Monett Municipal Court had an average year in 2009, based on summary statistics released by Court Clerk Mechele Tharp. It was the first year under Municipal Judge Michael D. Garrett. Several trends were evident in revenue and case resolutions.
Court sessions continue to be held on Tuesdays, processing between 75 and 175 cases per session. The court works daily in coordinating its functions with city police and in working with Prosecuting Attorney Amy Boxx and local attorneys to process cases in a timely manner.
Income for the court reflected a general rise in revenues from 12 of 14 categories. The total from fines was $156,618, a drop of $13,000 from the previous year. Total income ended the year at $216,426, a drop of a little over $4,000 from 2008.
Outside of fines, the biggest increase in income was
in warrant fees. The city collected $9,801.50, up nearly $4,000 from 2008. Recouping expenses for jail incarceration brought in $3,258, the largest amount collected in four years and up from $361.50 in 2008.
"We now have a jail where people can be humanely kept. That was not always the case," Judge Garrett said. "I'm getting information that court did not get before that says how many days a person has spent in jail awaiting trial. If I don't know how days a person has been jailed, there is no way to assess the $35-per-day cost stated in city ordinances for being in jail."
Court costs brought in $16,585.50, an increase of about $1,600 from 2008. Recoupment for expenses in making arrests for driving while intoxicated generated $4,890, up more than $1,400 from the previous year.
One exception to the trend was restitution. The court received $4,629 to pay back crime victims, a slight drop of a little over $300 from the previous year and the lowest total in five years. Garrett said he orders restitution every time it is requested. He did not recall dealing with a great number of cases involving property damage in the past year and felt that was probably due to good fortune as much as anything else.
Total cases entered in court were 1,787 in 2009, down 112 from 2008, in the mid-range of case totals over the past five years. Cases disposed in the year came to 2,081, up over 300 from the previous year for the second highest total in five years.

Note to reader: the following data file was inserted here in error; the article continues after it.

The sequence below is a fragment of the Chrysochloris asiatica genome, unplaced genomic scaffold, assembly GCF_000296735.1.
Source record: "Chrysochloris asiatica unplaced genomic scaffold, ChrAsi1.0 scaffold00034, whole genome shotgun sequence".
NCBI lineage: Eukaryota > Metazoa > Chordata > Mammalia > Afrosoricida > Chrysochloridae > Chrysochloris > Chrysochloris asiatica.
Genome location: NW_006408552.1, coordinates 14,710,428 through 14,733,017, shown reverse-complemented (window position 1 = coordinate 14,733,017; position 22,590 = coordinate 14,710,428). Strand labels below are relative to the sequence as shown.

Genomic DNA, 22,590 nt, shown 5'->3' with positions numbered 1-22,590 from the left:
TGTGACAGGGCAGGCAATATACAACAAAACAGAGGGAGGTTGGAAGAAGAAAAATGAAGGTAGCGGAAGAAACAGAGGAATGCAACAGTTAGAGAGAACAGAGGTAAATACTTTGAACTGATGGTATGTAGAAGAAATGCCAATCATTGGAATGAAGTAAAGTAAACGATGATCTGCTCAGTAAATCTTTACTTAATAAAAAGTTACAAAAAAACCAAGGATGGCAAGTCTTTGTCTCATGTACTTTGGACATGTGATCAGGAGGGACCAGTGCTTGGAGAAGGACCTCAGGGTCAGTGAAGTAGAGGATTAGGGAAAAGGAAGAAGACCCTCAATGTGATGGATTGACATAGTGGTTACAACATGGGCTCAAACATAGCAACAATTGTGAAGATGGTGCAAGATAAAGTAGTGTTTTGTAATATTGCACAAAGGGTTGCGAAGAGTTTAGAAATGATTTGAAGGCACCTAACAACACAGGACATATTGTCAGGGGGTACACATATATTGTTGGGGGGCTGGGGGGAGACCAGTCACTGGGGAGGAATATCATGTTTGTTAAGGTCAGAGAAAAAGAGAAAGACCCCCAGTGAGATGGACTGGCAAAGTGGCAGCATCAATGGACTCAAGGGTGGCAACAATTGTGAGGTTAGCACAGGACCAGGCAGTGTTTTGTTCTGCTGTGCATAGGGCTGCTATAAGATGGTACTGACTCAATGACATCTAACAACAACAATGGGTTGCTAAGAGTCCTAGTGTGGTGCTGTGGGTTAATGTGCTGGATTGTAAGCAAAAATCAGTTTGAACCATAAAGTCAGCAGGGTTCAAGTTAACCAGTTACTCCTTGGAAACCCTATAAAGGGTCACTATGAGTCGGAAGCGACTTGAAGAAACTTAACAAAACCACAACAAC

The court issued 562 warrants in 2009, up 21 percent from 2008 and the second highest total in five years.
One of the distinctive trends Judge Garrett showed in his rulings in contrast to past years. In 225 cases he placed parties on probation, issuing a suspended sentence. In previous years around one-third of that many cases received suspended sentences.
"Probation is designed to keep people on the straight and narrow," Garrett told The Times. "I found probation to be successful in Barry County [as an associate circuit court judge]. I have not had to revoke anyone's probation in Monett."
Garrett said he used probation often in traffic cases. He and Prosecutor Boxx discussed options in dealing with people arrested without a driver's license or insurance.
"In a lot of driving related cases, a person has finally gotten a license." Garrett said. "Both the city attorney and I feel if the person is willing to get a license and insurance, so they don't keep getting tickets for driving illegally and having no insurance, we'll put them on probation so they keep their license, rather than fining them $100. Being without insurance doesn't solve a thing, subjecting the public to more risk, like a ticking time bomb."
Almost all the cases brought to municipal court stayed in the city. Only three cases were transferred to the county, compared to eight in 2008. Two requested jury trials, compared to 28 in 2008.
Garrett said the higher number of cases resolved in the city was "probably the most significant difference in the report" and one that pleased him. Concluding cases in municipal court brought about a quicker resolution and offered less expense to the city. Jury trials in Cassville involved the added expense of multiple trips by the city prosecutor to the county court.